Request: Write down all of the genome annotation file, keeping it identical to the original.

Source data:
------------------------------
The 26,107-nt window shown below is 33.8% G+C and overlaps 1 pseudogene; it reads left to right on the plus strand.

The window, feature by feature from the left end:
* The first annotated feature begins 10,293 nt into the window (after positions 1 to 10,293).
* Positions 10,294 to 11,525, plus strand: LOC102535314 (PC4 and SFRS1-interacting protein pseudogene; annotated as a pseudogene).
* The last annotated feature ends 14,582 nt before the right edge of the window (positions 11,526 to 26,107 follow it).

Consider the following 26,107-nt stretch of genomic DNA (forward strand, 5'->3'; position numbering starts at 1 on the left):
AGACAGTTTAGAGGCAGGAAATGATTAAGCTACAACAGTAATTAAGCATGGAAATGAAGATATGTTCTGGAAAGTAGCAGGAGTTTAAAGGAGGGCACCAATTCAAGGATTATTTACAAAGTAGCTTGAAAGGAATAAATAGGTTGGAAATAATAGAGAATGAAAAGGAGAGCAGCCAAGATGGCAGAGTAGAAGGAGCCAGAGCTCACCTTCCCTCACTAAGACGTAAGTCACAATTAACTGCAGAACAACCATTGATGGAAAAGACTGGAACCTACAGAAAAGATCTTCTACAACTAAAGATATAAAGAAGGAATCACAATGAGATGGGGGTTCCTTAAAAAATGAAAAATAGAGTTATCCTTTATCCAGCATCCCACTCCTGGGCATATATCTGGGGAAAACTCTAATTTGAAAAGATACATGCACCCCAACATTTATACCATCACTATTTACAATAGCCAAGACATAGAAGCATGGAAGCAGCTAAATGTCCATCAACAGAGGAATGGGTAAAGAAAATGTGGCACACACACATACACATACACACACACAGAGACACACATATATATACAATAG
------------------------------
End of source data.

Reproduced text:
The 26,107-nt window shown below is 33.8% G+C and overlaps 1 pseudogene; it reads left to right on the plus strand.

The window, feature by feature from the left end:
* The first annotated feature begins 10,293 nt into the window (after positions 1 to 10,293).
* Positions 10,294 to 11,525, plus strand: LOC102535314 (PC4 and SFRS1-interacting protein pseudogene; annotated as a pseudogene).
* The last annotated feature ends 14,582 nt before the right edge of the window (positions 11,526 to 26,107 follow it).

Consider the following 26,107-nt stretch of genomic DNA (forward strand, 5'->3'; position numbering starts at 1 on the left):
AGACAGTTTAGAGGCAGGAAATGATTAAGCTACAACAGTAATTAAGCATGGAAATGAAGATATGTTCTGGAAAGTAGCAGGAGTTTAAAGGAGGGCACCAATTCAAGGATTATTTACAAAGTAGCTTGAAAGGAATAAATAGGTTGGAAATAATAGAGAATGAAAAGGAGAGCAGCCAAGATGGCAGAGTAGAAGGAGCCAGAGCTCACCTTCCCTCACTAAGACGTAAGTCACAATTAACTGCAGAACAACCATTGATGGAAAAGACTGGAACCTACAGAAAAGATCTTCTACAACTAAAGATATAAAGAAGGAATCACAATGAGATGGGGGTTCCTTAAAAAATGAAAAATAGAGTTATCCTTTATCCAGCATCCCACTCCTGGGCATATATCTGGGGAAAACTCTAATTTGAAAAGATACATGCACCCCAACATTTATACCATCACTATTTACAATAGCCAAGACATAGAAGCATGGAAGCAGCTAAATGTCCATCAACAGAGGAATGGGTAAAGAAAATGTGGCACACACACATACACATACACACACACAGAGACACACATATATATACAATAG